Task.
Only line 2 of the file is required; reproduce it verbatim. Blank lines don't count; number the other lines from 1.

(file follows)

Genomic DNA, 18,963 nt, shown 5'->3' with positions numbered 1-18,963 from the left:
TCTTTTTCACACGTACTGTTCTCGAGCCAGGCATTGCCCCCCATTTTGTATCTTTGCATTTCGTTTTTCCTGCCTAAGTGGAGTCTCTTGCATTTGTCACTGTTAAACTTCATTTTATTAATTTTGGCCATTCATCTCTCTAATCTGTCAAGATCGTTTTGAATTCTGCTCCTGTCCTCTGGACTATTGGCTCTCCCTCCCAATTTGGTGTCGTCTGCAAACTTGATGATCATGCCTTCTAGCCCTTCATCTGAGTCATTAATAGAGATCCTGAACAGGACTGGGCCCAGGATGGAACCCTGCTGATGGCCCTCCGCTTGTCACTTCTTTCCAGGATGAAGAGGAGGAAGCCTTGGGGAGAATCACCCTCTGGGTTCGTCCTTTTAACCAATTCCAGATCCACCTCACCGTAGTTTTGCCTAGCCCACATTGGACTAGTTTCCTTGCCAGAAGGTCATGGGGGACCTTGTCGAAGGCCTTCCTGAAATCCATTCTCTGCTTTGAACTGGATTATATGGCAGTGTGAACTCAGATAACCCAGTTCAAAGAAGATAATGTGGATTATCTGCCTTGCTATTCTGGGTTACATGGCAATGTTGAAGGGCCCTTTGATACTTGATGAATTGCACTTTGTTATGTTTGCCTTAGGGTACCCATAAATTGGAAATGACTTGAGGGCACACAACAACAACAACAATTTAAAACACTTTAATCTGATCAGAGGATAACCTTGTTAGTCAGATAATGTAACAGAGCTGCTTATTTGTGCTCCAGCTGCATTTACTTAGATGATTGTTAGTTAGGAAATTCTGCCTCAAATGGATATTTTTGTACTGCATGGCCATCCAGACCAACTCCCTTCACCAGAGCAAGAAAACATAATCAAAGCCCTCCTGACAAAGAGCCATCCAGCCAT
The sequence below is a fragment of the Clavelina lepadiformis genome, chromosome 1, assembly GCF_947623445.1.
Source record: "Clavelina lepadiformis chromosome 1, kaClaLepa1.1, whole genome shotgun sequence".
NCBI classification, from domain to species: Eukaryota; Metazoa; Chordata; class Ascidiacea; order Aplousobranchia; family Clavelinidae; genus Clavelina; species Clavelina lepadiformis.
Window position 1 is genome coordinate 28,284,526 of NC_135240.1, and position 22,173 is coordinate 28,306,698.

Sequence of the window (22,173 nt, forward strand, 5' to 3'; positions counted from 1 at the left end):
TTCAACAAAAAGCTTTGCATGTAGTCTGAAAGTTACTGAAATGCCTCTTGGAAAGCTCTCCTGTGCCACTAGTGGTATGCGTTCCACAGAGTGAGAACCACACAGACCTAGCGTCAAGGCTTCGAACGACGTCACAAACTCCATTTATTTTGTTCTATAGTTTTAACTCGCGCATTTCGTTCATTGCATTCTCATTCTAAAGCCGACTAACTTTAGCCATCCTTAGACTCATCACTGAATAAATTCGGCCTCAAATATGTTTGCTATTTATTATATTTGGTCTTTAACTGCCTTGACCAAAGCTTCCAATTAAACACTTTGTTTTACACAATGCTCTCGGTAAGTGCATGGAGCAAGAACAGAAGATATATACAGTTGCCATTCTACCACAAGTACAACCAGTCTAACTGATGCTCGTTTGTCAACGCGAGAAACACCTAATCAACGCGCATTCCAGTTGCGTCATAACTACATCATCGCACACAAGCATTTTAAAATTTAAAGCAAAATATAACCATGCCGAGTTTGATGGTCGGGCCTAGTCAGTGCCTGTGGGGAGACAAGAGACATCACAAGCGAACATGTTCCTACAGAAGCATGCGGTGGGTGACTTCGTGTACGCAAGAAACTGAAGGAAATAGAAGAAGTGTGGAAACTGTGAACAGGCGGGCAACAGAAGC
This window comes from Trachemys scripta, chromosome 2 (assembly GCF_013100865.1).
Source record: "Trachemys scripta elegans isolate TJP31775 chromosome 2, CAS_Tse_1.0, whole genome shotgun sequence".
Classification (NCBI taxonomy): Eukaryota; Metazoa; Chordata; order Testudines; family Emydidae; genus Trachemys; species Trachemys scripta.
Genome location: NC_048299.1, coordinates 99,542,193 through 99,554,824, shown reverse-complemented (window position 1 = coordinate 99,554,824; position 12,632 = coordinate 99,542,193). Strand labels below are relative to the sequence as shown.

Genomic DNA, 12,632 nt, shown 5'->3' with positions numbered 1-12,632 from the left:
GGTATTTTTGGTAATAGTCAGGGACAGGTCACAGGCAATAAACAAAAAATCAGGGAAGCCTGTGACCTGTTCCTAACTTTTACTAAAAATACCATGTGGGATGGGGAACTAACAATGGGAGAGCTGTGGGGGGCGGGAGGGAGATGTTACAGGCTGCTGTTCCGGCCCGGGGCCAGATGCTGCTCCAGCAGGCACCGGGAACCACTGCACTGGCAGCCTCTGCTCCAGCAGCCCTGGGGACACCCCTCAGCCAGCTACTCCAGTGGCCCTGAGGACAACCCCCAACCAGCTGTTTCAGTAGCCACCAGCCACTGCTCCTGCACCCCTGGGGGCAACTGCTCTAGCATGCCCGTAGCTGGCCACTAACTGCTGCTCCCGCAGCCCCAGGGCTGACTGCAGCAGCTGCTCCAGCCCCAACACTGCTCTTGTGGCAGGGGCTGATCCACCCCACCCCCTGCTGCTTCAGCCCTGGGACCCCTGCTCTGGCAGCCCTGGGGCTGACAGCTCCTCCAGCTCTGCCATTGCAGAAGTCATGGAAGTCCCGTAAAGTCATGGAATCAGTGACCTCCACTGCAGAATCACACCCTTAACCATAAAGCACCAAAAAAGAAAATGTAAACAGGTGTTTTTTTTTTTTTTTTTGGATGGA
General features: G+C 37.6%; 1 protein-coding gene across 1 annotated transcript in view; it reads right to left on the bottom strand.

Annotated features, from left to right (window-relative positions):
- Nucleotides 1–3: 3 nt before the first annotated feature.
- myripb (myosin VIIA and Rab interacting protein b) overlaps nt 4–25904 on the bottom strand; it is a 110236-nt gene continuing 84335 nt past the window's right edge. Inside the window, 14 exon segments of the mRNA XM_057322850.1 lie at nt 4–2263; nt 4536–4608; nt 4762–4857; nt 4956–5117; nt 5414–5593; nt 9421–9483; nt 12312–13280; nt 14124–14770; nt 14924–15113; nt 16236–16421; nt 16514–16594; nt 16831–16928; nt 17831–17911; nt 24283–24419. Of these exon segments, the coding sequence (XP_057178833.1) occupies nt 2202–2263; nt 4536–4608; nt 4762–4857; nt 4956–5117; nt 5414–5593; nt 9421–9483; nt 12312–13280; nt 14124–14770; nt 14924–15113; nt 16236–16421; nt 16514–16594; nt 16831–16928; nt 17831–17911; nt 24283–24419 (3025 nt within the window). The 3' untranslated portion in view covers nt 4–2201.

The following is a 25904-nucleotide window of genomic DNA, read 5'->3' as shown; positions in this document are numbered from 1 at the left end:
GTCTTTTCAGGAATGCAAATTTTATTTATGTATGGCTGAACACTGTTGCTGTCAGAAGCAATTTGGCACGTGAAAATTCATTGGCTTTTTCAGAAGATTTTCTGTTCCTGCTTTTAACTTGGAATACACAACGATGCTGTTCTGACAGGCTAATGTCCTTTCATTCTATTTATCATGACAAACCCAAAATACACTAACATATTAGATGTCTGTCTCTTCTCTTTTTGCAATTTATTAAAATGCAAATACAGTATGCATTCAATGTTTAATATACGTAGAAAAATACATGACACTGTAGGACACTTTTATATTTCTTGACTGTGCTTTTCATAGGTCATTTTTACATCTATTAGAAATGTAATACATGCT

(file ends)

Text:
TCTTTTTCACACGTACTGTTCTCGAGCCAGGCATTGCCCCCCATTTTGTATCTTTGCATTTCGTTTTTCCTGCCTAAGTGGAGTCTCTTGCATTTGTCACTGTTAAACTTCATTTTATTAATTTTGGCCATTCATCTCTCTAATCTGTCAAGATCGTTTTGAATTCTGCTCCTGTCCTCTGGACTATTGGCTCTCCCTCCCAATTTGGTGTCGTCTGCAAACTTGATGATCATGCCTTCTAGCCCTTCATCTGAGTCATTAATAGAGATCCTGAACAGGACTGGGCCCAGGATGGAACCCTGCTGATGGCCCTCCGCTTGTCACTTCTTTCCAGGATGAAGAGGAGGAAGCCTTGGGGAGAATCACCCTCTGGGTTCGTCCTTTTAACCAATTCCAGATCCACCTCACCGTAGTTTTGCCTAGCCCACATTGGACTAGTTTCCTTGCCAGAAGGTCATGGGGGACCTTGTCGAAGGCCTTCCTGAAATCCATTCTCTGCTTTGAACTGGATTATATGGCAGTGTGAACTCAGATAACCCAGTTCAAAGAAGATAATGTGGATTATCTGCCTTGCTATTCTGGGTTACATGGCAATGTTGAAGGGCCCTTTGATACTTGATGAATTGCACTTTGTTATGTTTGCCTTAGGGTACCCATAAATTGGAAATGACTTGAGGGCACACAACAACAACAACAATTTAAAACACTTTAATCTGATCAGAGGATAACCTTGTTAGTCAGATAATGTAACAGAGCTGCTTATTTGTGCTCCAGCTGCATTTACTTAGATGATTGTTAGTTAGGAAATTCTGCCTCAAATGGATATTTTTGTACTGCATGGCCATCCAGACCAACTCCCTTCACCAGAGCAAGAAAACATAATCAAAGCCCTCCTGACAAAGAGCCATCCAGCCAT